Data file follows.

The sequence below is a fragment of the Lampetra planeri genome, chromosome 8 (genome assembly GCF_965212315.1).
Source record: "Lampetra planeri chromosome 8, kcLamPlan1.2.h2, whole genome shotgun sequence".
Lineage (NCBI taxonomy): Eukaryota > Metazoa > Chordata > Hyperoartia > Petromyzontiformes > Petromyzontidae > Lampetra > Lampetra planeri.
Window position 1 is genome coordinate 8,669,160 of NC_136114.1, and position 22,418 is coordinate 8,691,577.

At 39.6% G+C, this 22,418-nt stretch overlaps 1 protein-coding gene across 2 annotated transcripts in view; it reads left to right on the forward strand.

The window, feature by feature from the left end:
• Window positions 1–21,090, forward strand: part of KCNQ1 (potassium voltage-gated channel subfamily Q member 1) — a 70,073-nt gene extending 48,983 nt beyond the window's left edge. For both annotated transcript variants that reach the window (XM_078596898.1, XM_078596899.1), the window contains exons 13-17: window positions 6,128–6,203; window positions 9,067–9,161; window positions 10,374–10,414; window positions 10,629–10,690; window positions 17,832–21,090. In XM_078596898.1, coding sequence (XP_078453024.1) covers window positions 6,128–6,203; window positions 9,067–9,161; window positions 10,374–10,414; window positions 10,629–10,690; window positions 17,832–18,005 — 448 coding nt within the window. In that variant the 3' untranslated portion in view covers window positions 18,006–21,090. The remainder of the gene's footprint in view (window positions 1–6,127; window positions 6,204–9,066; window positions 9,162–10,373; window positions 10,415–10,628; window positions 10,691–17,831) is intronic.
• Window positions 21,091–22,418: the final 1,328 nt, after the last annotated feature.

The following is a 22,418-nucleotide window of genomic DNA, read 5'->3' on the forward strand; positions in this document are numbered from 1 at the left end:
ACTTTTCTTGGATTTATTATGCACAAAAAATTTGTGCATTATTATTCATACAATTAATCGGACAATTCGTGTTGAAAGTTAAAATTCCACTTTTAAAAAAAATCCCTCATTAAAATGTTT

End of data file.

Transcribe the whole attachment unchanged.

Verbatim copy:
The sequence below is a fragment of the Lampetra planeri genome, chromosome 8 (genome assembly GCF_965212315.1).
Source record: "Lampetra planeri chromosome 8, kcLamPlan1.2.h2, whole genome shotgun sequence".
Lineage (NCBI taxonomy): Eukaryota > Metazoa > Chordata > Hyperoartia > Petromyzontiformes > Petromyzontidae > Lampetra > Lampetra planeri.
Window position 1 is genome coordinate 8,669,160 of NC_136114.1, and position 22,418 is coordinate 8,691,577.

At 39.6% G+C, this 22,418-nt stretch overlaps 1 protein-coding gene across 2 annotated transcripts in view; it reads left to right on the forward strand.

The window, feature by feature from the left end:
• Window positions 1–21,090, forward strand: part of KCNQ1 (potassium voltage-gated channel subfamily Q member 1) — a 70,073-nt gene extending 48,983 nt beyond the window's left edge. For both annotated transcript variants that reach the window (XM_078596898.1, XM_078596899.1), the window contains exons 13-17: window positions 6,128–6,203; window positions 9,067–9,161; window positions 10,374–10,414; window positions 10,629–10,690; window positions 17,832–21,090. In XM_078596898.1, coding sequence (XP_078453024.1) covers window positions 6,128–6,203; window positions 9,067–9,161; window positions 10,374–10,414; window positions 10,629–10,690; window positions 17,832–18,005 — 448 coding nt within the window. In that variant the 3' untranslated portion in view covers window positions 18,006–21,090. The remainder of the gene's footprint in view (window positions 1–6,127; window positions 6,204–9,066; window positions 9,162–10,373; window positions 10,415–10,628; window positions 10,691–17,831) is intronic.
• Window positions 21,091–22,418: the final 1,328 nt, after the last annotated feature.

The following is a 22,418-nucleotide window of genomic DNA, read 5'->3' on the forward strand; positions in this document are numbered from 1 at the left end:
ACTTTTCTTGGATTTATTATGCACAAAAAATTTGTGCATTATTATTCATACAATTAATCGGACAATTCGTGTTGAAAGTTAAAATTCCACTTTTAAAAAAAATCCCTCATTAAAATGTTT